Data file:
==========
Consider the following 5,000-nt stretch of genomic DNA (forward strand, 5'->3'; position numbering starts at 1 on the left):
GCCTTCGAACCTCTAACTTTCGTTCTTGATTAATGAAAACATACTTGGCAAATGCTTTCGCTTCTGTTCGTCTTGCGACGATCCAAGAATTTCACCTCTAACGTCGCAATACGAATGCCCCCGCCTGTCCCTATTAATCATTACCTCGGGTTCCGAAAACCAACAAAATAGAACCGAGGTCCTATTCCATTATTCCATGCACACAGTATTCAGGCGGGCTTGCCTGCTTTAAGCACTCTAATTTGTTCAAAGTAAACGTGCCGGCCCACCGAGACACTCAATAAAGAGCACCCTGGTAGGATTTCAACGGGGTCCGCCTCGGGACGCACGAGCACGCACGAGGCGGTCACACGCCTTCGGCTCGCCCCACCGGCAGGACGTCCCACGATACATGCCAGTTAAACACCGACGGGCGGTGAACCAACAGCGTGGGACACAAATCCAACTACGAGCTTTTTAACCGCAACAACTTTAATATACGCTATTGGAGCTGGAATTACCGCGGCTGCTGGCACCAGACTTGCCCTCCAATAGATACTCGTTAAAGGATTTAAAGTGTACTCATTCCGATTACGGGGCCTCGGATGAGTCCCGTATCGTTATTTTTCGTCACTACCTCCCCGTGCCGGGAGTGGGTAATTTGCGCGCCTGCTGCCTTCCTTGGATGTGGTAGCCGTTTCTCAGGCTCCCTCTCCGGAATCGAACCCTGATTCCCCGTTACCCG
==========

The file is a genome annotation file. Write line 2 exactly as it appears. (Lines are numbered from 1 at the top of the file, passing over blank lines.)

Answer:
GCCTTCGAACCTCTAACTTTCGTTCTTGATTAATGAAAACATACTTGGCAAATGCTTTCGCTTCTGTTCGTCTTGCGACGATCCAAGAATTTCACCTCTAACGTCGCAATACGAATGCCCCCGCCTGTCCCTATTAATCATTACCTCGGGTTCCGAAAACCAACAAAATAGAACCGAGGTCCTATTCCATTATTCCATGCACACAGTATTCAGGCGGGCTTGCCTGCTTTAAGCACTCTAATTTGTTCAAAGTAAACGTGCCGGCCCACCGAGACACTCAATAAAGAGCACCCTGGTAGGATTTCAACGGGGTCCGCCTCGGGACGCACGAGCACGCACGAGGCGGTCACACGCCTTCGGCTCGCCCCACCGGCAGGACGTCCCACGATACATGCCAGTTAAACACCGACGGGCGGTGAACCAACAGCGTGGGACACAAATCCAACTACGAGCTTTTTAACCGCAACAACTTTAATATACGCTATTGGAGCTGGAATTACCGCGGCTGCTGGCACCAGACTTGCCCTCCAATAGATACTCGTTAAAGGATTTAAAGTGTACTCATTCCGATTACGGGGCCTCGGATGAGTCCCGTATCGTTATTTTTCGTCACTACCTCCCCGTGCCGGGAGTGGGTAATTTGCGCGCCTGCTGCCTTCCTTGGATGTGGTAGCCGTTTCTCAGGCTCCCTCTCCGGAATCGAACCCTGATTCCCCGTTACCCG